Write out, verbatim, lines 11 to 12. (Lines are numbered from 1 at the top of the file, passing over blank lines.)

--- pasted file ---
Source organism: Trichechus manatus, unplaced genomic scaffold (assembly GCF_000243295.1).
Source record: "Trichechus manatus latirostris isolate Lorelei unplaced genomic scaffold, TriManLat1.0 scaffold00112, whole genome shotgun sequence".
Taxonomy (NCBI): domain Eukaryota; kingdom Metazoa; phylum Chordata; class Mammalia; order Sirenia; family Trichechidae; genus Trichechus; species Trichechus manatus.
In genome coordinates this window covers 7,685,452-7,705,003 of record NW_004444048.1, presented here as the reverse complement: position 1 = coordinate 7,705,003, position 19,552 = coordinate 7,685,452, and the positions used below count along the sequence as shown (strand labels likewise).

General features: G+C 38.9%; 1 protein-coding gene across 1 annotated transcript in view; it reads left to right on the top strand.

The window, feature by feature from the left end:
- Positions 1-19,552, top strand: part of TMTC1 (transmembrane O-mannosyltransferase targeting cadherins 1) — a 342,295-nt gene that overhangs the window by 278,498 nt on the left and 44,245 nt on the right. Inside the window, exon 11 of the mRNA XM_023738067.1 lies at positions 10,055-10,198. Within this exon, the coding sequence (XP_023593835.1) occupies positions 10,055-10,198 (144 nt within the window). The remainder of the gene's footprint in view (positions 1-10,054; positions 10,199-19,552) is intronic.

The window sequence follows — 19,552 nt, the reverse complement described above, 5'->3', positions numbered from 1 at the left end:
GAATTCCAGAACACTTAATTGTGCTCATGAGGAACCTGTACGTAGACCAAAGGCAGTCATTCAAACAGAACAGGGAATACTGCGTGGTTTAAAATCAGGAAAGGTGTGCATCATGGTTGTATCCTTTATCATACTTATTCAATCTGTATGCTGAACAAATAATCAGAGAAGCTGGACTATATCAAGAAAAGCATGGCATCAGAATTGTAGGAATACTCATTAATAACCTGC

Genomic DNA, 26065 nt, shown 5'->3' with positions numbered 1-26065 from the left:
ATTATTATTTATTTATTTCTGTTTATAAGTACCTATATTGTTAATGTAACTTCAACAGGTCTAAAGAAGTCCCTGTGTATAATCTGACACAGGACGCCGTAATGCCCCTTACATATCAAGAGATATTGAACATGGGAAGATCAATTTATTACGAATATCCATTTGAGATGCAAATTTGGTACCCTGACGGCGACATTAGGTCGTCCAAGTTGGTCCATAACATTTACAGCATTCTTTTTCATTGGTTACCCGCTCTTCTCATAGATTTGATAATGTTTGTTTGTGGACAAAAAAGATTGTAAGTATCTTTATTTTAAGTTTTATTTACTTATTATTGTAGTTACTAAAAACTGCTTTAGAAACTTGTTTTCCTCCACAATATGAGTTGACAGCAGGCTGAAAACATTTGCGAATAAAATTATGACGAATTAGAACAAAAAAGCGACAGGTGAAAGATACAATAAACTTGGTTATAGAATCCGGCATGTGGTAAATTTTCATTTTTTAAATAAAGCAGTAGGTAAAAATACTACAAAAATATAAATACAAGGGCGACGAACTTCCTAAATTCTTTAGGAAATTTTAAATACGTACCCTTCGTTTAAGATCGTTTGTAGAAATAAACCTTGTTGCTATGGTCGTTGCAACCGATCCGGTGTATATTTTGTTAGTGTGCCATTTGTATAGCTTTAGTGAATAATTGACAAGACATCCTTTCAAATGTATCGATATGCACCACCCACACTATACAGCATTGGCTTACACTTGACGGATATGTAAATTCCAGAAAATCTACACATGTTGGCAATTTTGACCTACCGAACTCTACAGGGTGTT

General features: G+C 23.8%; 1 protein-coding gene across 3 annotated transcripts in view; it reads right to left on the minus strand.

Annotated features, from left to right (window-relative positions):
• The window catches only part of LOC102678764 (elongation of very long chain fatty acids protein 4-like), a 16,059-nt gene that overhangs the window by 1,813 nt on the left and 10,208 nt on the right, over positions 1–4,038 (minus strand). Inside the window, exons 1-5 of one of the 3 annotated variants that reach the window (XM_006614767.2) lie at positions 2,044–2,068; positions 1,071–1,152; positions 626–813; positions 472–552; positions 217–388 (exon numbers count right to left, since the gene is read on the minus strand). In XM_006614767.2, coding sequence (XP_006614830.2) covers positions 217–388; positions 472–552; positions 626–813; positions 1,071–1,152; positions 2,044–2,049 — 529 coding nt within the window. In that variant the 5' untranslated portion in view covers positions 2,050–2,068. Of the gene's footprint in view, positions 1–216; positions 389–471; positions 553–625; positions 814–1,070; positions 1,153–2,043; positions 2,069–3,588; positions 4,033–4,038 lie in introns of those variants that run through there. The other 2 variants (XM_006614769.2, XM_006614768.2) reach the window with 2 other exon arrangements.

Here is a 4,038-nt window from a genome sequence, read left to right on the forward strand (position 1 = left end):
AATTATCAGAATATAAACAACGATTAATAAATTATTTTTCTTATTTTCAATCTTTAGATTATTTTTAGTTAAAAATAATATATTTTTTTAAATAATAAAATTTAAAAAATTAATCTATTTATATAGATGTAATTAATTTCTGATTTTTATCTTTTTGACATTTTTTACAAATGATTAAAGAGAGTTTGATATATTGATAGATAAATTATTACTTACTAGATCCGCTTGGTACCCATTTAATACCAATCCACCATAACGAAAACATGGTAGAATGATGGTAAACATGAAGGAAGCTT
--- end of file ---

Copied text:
ATTATTATTTATTTATTTCTGTTTATAAGTACCTATATTGTTAATGTAACTTCAACAGGTCTAAAGAAGTCCCTGTGTATAATCTGACACAGGACGCCGTAATGCCCCTTACATATCAAGAGATATTGAACATGGGAAGATCAATTTATTACGAATATCCATTTGAGATGCAAATTTGGTACCCTGACGGCGACATTAGGTCGTCCAAGTTGGTCCATAACATTTACAGCATTCTTTTTCATTGGTTACCCGCTCTTCTCATAGATTTGATAATGTTTGTTTGTGGACAAAAAAGATTGTAAGTATCTTTATTTTAAGTTTTATTTACTTATTATTGTAGTTACTAAAAACTGCTTTAGAAACTTGTTTTCCTCCACAATATGAGTTGACAGCAGGCTGAAAACATTTGCGAATAAAATTATGACGAATTAGAACAAAAAAGCGACAGGTGAAAGATACAATAAACTTGGTTATAGAATCCGGCATGTGGTAAATTTTCATTTTTTAAATAAAGCAGTAGGTAAAAATACTACAAAAATATAAATACAAGGGCGACGAACTTCCTAAATTCTTTAGGAAATTTTAAATACGTACCCTTCGTTTAAGATCGTTTGTAGAAATAAACCTTGTTGCTATGGTCGTTGCAACCGATCCGGTGTATATTTTGTTAGTGTGCCATTTGTATAGCTTTAGTGAATAATTGACAAGACATCCTTTCAAATGTATCGATATGCACCACCCACACTATACAGCATTGGCTTACACTTGACGGATATGTAAATTCCAGAAAATCTACACATGTTGGCAATTTTGACCTACCGAACTCTACAGGGTGTT

General features: G+C 23.8%; 1 protein-coding gene across 3 annotated transcripts in view; it reads right to left on the minus strand.